byag wrote:Hi Joe @JoeSeperac,
I took the February 2018 NY UBE exam and received a 162.6 written and a 134.4 MBE. Can you please tell me where my scores rank? Your website was extremely useful to me; due in part to your analysis (and other resources) I was able to increase my total UBE score from 247 (July '17) to 297. I am now preparing for the FL exam and need to raise my MBE score to FL's required 136 (missed it by 1.6!!) so I look forward to using your website again in the coming months. Thanks!
Is it just me or do so many people this time around have really high essay scores compared to MBE scores? I have seen many people post @joe for analysis and their essays be 15-20 sometimes 30 points higher than MBE.
Did you score high on essays or MPT? Makes me think there is something in a question or two where some people just got it correct (like civ pro sanctions rule, property, and crim law fit for trial rule) and shot them ahead of curve.
I answered you by email but I'm answering here too in case anyone else is interested.
Those samples are too small to make any type of prediction. For example, in F17, of the 100+ examinees who sent me their scores (still a really small sample), the difference between MBE and Written Scores ranged from a max of 43 to a min of -28 with an average difference of 3. My guess is that if you look at the entire population, the average difference between MBE and Written Scores will always be less than one (as in the MO data).
As much as everyone dislikes scaling, it leads to a more reliable score. For example, prior to July 2012, Michigan scaled the essays to the MBE. Then, for the July 2012 exam, the Michigan Board of Law Examiners changed the grading formula and stopped scaling the raw essay points on the Michigan portion of the bar exam. From what I have read on this, the Michigan bar examiners felt the quality of the Michigan examinees' essays was diminishing, but their MBE scores were improving, resulting in higher pass rates due to the better MBE scores coupled with the scaling of essay scores to the MBE. What has likely happening was that Michigan examinees were focusing on the MBE portion of the exam at the expense of the written portion. Since the written portion was scaled to the MBE using an equating method, the overall decline in performance on the essay portion was masked by the MBE equating. In one of the articles I read, the Michigan Board of Law Examiners were complaining that the examinee essays were pretty poor as compared to prior years. Thus, the Michigan bar examiners stopped scaling their essays to the MBE in July 2012. However, this resulted in a precipitious drop in the July 2012 Michigan pass rates (between 1995-2011 the July pass rate was about 75% and then the July 2012 pass rate was 57% - the lowest it had even been prior to that was 59% in 1995). What happened after that is exactly what was predicted by NCBE – the pass rates between July and February started becoming consistent, even though the pool of candidates in July were considered more knowledgeable (between 1995-2011 the July pass rate was about 75% while the Feb pass rate was about 67%; for the period between 2012-2014, July pass rate was about 61% while the Feb pass rate was about 62%). By not scaling, the 2012-2014 February Michigan examinees were passing the exam at a higher percentage than July examinees who should be more knowledgeable. In July 2014, Michigan flip-flopped and went back to scaling essays (likely to stop giving an unintended advantage to February examinees).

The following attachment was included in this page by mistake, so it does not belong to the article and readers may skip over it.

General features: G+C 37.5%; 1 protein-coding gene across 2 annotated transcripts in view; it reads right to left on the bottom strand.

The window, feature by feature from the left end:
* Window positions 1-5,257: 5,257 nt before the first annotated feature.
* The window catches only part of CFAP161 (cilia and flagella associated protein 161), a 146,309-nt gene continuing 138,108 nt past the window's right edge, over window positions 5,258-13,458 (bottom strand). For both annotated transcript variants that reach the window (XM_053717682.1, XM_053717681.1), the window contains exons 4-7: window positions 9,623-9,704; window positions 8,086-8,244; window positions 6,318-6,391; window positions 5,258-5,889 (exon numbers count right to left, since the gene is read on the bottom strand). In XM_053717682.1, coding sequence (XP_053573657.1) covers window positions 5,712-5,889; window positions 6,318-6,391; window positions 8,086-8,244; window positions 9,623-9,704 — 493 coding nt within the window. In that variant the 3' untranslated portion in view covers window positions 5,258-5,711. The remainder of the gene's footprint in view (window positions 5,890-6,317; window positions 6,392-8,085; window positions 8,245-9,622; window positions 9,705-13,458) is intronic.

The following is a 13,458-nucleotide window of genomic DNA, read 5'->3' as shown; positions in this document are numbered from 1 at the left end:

As much as the MBE drives whether you pass, the MBE average will drive the scaling of the essays. For example, a few years back NY tested a really weird corporations question. Many examinees bombed it (the passing essays were only 300-400 hundred words long whereas typically a passing essay was 800 words long). But it really didn’t affect the scoring or scale. Everyone will just get rank-ordered and then the scale adjusts the score to reflect the overall knowledge-level of that administration of examinees.